Project Number: 3012-21000-015-22-S
Project Type: Non-Assistance Cooperative Agreement
Start Date: Jul 2, 2018
End Date: Jun 28, 2019
All aspects of this cooperative agreement will be conducted based on sustained communication between the research team and the ARS. The research team will facilitate a series of NASA DEVELOP feasibility projects throughout the agreement period. The NASA DEVELOP teams will work to devise Remote Sensing methodologies and modeling techniques, employing NASA Earth Observations, to optimize the USDA ARS NLGRP current species distribution modeling approach. This cooperative agreement consists of multiple objects. First, these projects will generate novel approaches for implementing both spectral and species detection models of Crop Wild Relative (CWR) focal species. These generated products will enable future targeted conservation efforts as a means to bolster and preserve national genetic diversity as well as global food security. Next, these projects look to conduct a field surveying effort to acquire in situ field data, oriented for remote sensing application. This data will be implemented as a validation dataset for the sampling protocol and generated models. Lastly through the partnership, the teams will look to produce both a final performance report outlining the methodologies, future questions, and approaches as well as a peer-reviewed journal article that highlights the application of integrating remotely sensed data within species distribution modeling for CWR. The paper will highlight the collaborative endeavors between the research group and the ARS.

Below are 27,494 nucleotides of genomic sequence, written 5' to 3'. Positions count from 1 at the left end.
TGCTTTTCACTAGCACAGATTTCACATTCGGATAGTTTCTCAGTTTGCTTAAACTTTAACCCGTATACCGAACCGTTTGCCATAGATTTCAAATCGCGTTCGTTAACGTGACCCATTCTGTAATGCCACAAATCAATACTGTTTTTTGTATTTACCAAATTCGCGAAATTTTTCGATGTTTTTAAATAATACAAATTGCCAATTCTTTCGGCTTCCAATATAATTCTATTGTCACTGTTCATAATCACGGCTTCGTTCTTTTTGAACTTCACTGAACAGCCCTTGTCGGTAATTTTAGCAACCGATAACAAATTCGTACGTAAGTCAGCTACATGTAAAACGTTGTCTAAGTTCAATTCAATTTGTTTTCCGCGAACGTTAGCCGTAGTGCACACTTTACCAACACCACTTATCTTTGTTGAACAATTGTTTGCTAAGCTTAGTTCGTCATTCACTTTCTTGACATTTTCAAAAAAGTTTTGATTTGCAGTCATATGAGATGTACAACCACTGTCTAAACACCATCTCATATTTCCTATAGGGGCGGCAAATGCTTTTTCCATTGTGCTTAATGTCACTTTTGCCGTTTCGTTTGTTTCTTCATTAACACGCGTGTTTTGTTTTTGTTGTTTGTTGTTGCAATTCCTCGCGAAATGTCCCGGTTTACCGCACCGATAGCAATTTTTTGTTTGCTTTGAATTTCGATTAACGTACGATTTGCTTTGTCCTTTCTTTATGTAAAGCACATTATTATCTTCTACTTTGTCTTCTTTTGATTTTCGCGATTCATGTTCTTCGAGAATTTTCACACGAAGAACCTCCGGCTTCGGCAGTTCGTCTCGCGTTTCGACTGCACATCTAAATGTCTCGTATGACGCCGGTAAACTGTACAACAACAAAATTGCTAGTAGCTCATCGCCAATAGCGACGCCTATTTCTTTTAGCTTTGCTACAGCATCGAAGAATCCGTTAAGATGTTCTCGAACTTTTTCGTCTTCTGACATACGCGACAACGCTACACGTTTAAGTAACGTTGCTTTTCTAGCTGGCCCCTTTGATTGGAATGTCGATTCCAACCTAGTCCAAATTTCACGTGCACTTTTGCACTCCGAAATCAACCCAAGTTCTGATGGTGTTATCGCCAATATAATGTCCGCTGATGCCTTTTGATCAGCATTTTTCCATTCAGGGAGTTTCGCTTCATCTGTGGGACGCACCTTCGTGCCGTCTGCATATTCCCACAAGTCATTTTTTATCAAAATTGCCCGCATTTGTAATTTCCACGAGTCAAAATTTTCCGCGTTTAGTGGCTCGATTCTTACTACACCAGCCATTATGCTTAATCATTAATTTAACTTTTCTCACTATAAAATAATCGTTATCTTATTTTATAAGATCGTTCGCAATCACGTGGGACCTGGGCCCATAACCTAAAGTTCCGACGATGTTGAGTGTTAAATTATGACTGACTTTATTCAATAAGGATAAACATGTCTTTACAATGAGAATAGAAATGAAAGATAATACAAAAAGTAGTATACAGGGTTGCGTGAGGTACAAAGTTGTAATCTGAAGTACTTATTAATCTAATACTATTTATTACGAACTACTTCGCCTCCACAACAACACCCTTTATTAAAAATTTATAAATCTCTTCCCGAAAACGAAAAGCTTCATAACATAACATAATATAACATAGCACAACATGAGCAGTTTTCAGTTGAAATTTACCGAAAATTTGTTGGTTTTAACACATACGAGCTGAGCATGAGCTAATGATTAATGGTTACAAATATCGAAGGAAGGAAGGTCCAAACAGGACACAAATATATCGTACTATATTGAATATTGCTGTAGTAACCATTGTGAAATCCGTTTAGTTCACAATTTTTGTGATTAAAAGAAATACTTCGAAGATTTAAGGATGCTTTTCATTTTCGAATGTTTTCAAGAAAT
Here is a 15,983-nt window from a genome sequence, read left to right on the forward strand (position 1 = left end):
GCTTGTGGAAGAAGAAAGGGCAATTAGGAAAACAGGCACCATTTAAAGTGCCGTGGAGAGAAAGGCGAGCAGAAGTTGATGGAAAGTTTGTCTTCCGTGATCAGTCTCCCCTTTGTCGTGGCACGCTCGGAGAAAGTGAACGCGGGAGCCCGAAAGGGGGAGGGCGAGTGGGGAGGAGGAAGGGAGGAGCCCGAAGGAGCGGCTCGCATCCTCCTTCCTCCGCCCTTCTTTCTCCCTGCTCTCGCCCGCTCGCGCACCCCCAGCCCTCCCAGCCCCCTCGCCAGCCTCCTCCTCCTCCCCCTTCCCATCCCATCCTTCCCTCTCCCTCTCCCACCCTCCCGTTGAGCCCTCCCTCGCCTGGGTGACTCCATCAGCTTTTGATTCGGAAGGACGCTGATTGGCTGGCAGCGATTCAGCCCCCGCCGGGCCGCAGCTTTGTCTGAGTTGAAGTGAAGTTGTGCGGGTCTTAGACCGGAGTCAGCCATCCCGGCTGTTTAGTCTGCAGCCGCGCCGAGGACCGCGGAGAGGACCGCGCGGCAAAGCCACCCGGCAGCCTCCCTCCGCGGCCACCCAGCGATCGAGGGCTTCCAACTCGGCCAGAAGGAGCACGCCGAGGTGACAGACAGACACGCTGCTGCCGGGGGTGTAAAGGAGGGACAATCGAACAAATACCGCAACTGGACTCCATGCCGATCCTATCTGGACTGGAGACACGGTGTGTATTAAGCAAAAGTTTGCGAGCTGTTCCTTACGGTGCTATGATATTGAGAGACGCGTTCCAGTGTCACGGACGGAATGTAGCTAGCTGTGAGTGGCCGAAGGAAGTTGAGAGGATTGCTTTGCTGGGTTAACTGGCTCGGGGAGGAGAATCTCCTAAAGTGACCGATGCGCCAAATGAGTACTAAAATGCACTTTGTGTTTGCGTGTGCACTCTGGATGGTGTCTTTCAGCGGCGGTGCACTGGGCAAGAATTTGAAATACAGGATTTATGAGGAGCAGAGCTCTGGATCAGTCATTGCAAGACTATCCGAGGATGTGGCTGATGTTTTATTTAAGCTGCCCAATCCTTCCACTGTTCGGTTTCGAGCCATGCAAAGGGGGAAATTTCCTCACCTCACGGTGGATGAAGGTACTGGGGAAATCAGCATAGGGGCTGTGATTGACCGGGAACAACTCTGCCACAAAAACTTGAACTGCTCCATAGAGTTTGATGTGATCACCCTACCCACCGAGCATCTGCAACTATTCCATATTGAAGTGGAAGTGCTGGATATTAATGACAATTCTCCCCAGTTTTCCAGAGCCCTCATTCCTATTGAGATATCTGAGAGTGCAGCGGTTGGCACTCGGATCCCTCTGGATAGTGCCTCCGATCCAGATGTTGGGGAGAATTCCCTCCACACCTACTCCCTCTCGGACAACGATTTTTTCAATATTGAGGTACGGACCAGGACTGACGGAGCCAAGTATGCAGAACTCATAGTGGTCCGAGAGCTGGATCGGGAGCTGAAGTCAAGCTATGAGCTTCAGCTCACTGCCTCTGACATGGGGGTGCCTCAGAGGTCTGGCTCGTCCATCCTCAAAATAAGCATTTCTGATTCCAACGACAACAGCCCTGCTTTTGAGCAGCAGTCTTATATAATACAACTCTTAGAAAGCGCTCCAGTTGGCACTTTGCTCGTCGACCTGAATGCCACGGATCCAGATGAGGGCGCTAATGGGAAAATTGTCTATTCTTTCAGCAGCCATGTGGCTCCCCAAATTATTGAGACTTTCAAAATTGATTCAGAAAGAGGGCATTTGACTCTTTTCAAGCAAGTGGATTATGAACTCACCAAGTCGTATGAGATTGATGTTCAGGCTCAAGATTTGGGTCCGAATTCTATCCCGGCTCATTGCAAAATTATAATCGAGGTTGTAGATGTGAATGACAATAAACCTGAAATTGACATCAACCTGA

To address the primary goals of the study several projects will be undertaken by the research group. To begin, a methodology will be created via a NASA DEVELOP feasibility study that will investigate the ability to detect the focal species Northern wild rice (Zizania palustris L.) in Minnesota. The methodology to detect wild rice will primarily employ remotely sensed imagery using spectral and radar based Earth Observation sensors and systems. From these methods presences absences detection maps will be generated, wherein field crews will work throughout the region to acquire field data as means to obtain a validation dataset. Multiple validation techniques including the collection of species presence points and percent cover of area estimations will be completed across a wide range of diverse habitat types. Due to the availability of the field collected validation dataset, a second NASA DEVELOP term will be devoted to the evaluation and improvement of the detection models. The end result of this term project will be a product that can predict the presence of wild rice at a given accuracy across the species’ known geographic extent. The results of this process will display the potential application of remote sensing techniques for detecting CWR that grows in large monotypic stands. Expanding on the first two NASA DEVELOP projects, a third project will be set forth to investigate the application of remote sensing techniques to focal species that do not grow in monotypic patches. This project will employ a species distribution modeling approach in tandem with spectral detection model for the focal species. This process will look to determine the practicality of current methods used by ARS and hopes to offer a myriad of detection and predictive methods for future CWR research.